Is Edward Snowden really what he claims to be — a whistleblower out to expose government overreach? Or is he a pawn, witting or unwitting, of America’s adversaries?
It’s been the longest couple weeks in the history of the National Security Agency, thanks to Snowden’s astonishing leaks of sensitive information — among the most damaging in U.S. history. The former IT contractor for the NSA, and previously for the CIA, has already divulged vast amounts of data about highly classified signals intelligence (SIGINT) programs. It’s by far the worst series of leaks ever for NSA, America’s biggest, best-funded, and most secretive spy agency. And Snowden promises more to come.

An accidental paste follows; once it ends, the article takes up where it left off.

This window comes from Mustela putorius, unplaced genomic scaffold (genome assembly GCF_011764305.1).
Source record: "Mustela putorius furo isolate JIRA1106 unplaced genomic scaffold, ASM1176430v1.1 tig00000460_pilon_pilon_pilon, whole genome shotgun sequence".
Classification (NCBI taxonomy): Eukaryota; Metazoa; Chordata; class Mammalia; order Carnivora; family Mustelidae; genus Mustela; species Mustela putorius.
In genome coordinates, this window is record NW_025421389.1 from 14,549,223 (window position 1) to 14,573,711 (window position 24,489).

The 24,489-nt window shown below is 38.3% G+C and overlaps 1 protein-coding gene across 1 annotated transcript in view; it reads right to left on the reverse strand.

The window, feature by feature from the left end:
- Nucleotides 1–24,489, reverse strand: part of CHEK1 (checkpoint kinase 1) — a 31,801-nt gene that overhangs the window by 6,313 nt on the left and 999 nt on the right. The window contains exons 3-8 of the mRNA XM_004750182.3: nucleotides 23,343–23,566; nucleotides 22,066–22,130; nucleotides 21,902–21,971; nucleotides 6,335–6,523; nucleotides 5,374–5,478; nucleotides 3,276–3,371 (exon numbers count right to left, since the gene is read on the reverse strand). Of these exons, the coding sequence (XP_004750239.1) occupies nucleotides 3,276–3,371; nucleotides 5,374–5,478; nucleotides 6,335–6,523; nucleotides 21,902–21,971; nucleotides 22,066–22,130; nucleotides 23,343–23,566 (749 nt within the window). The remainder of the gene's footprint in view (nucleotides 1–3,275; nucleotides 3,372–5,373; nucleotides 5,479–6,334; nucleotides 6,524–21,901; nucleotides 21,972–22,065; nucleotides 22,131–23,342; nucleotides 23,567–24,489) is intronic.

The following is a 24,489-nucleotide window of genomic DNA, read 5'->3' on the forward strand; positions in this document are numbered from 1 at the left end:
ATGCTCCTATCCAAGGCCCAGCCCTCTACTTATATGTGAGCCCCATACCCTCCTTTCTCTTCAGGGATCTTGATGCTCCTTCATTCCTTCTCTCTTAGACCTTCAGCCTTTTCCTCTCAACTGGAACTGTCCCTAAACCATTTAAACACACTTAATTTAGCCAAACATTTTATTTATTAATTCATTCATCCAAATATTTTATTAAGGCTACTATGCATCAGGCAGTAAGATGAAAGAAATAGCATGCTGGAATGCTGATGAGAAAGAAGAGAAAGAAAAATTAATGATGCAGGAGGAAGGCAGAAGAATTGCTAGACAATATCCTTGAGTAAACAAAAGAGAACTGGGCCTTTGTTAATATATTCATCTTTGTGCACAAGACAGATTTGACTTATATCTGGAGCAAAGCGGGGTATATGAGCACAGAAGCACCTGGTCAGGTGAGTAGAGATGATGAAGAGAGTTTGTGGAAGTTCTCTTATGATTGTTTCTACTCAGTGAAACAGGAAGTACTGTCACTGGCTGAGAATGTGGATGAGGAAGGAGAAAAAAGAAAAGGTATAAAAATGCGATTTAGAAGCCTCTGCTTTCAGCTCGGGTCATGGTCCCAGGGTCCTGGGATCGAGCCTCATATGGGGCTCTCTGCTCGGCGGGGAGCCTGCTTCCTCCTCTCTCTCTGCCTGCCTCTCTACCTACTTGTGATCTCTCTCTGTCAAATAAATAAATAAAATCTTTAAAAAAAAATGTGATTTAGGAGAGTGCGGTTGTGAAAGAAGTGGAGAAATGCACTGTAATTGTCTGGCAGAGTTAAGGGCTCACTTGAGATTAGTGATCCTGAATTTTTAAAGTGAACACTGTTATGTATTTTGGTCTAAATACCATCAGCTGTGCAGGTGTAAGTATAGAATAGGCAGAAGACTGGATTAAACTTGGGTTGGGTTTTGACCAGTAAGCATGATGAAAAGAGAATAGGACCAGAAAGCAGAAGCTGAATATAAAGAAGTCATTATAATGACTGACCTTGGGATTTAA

But the case hasn’t taken the path many expected. When Snowden first appeared in his Hong Kong hotel, dramatically outing himself as the source of stories in the Guardian and the Washington Post about a top-secret program called PRISM, attention immediately focused on whether the NSA was violating U.S. laws and the 4th Amendment by collecting information about Americans, as Snowden asserted forcefully
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